• understanding the trade-offs that come from optimizing traits in the context of abiotic and biotic challenges, such as water stress or pathogenic threats, and the implications for performance  
  • link insights from laboratory studies to field performance of crops 

Research in this area should seek to develop or harness advances in: 

  • modelling 
  • machine learning 
  • phenotyping 
  • other multi-modal technologies 

With the aim to deliver quantitative insights and potential strategies to optimize plant performance under different conditions, particularly in the field. 

Programmable Plants

The ability to “program” plants with predictable and novel characteristics and ideotypes suited to specific environments, will provide fresh insights into complex genotype-phenotype relationships and offer innovative solutions for agricultural adaptation to climate change impacts. Biotechnological and synthetic biology approaches are needed to accelerate plant research in this direction and deliver step-changes in our ability to control plant growth, developmental and stress responses more precisely. 

Areas that will benefit from further research include: 

  • complex multigenic trait engineering in genomes 
  • development of innovative techniques to control chromosome recombination for rapid and efficient implementation of pangenome diversity or crop wild relatives to enhance complex traits, such as encoding resistance to stresses like: 
  • drought 
  • flooding 
  • salinity 
  • temperature 
  • pathogens 
  • microbial interactions 
  • engineered approaches to reduce reliance on fertilizers and pesticides (such as nitrogen fixation and microbiome modulation), or enhanced carbon capture (such as improved sequestration in below ground tissues and photosynthetic efficiency) 
  • development of new tools and methods that address current bottlenecks in engineering plant systems to accelerate the pipeline of development of rationally engineered plant traits for a changing climate. For example:  
  • plant transformation 
  • plant synthetic biology 
  • genome editing 
  • speed breeding 
  • rapid phenotyping 

Who Can Apply 

Applications must include a project lead from the UK, Germany, and USA. 

Before applying for funding, check the Eligibility of your organization.  

UK Research and Innovation (UKRI) has introduced new role types for funding opportunities being run on the new UKRI Funding Service. For full details, visit Eligibility as an individual

Applicants in the USA must are to meet eligibility requirements of NSF under the NSF Act of 1950, as amended, and other applicable authority, where applicable, or of USDA-NIFA at 7 U.S.C. 3157. Applicants should contact NSF and/or USDA-NIFA if they have questions about which USA agency is most appropriate.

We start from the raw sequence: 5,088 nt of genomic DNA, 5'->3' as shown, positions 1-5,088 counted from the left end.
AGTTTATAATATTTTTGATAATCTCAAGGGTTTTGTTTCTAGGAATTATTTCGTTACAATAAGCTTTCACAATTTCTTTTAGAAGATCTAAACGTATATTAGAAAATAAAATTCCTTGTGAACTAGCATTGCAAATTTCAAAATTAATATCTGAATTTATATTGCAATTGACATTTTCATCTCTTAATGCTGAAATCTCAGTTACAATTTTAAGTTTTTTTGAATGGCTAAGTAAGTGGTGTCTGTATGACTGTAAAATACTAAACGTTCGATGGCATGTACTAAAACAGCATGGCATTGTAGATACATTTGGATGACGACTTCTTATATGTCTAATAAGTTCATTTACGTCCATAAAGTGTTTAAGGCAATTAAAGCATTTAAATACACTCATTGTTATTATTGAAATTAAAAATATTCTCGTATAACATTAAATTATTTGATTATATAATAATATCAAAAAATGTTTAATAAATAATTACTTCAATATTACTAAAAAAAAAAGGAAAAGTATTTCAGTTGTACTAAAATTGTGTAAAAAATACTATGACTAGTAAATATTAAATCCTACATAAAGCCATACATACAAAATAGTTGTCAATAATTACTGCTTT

You should ensure you are aware of and follow any deadlines that may be in place within your research organization. 

Stage One: Expression of Interest

BBSRC must receive your outline by 6 February 2024 at 4:00pm UK time. You will not be able to submit an expression of interest after this time. 

Stage Two: Full Stage

  • Only applicants who are invited by BBSRC may submit a full stage submission. 
  • The full stage will open shortly after the expression of interest stage closes.  
  • BBSRC must receive your full proposal by 22 May 2024 at 4:00pm UK time. You will not be able to submit a full proposal after this time.  

Award Amounts

  • Minimum amount per application: £300,000 for UK component, $300,000 for USA component and €300,000 for German component.
  • Maximum amount per application: £800,000 for UK component, $800,000 for USA component and €800,000 for German component.

NIFA Points of Contact

John E. Erickson

John Erickson photo

Dr. John E. Erickson is a National Program Leader in the Institute of Food Production and Sustainability, Division of Plant Systems – Production. Before joining NIFA, John served on the faculty of the Agronomy Department at the University of Florida from 2007 to 2020.

Contact John Erickson

Christian Tobias

Christian Tobias - National Program Leader

Christian serves as a National Program Leader. In this role he works with stakeholder groups and other funding agencies to coordinate and strengthen plant breeding programs at NIFA. Christian came to the agency in 2021.

Contact Christian Tobias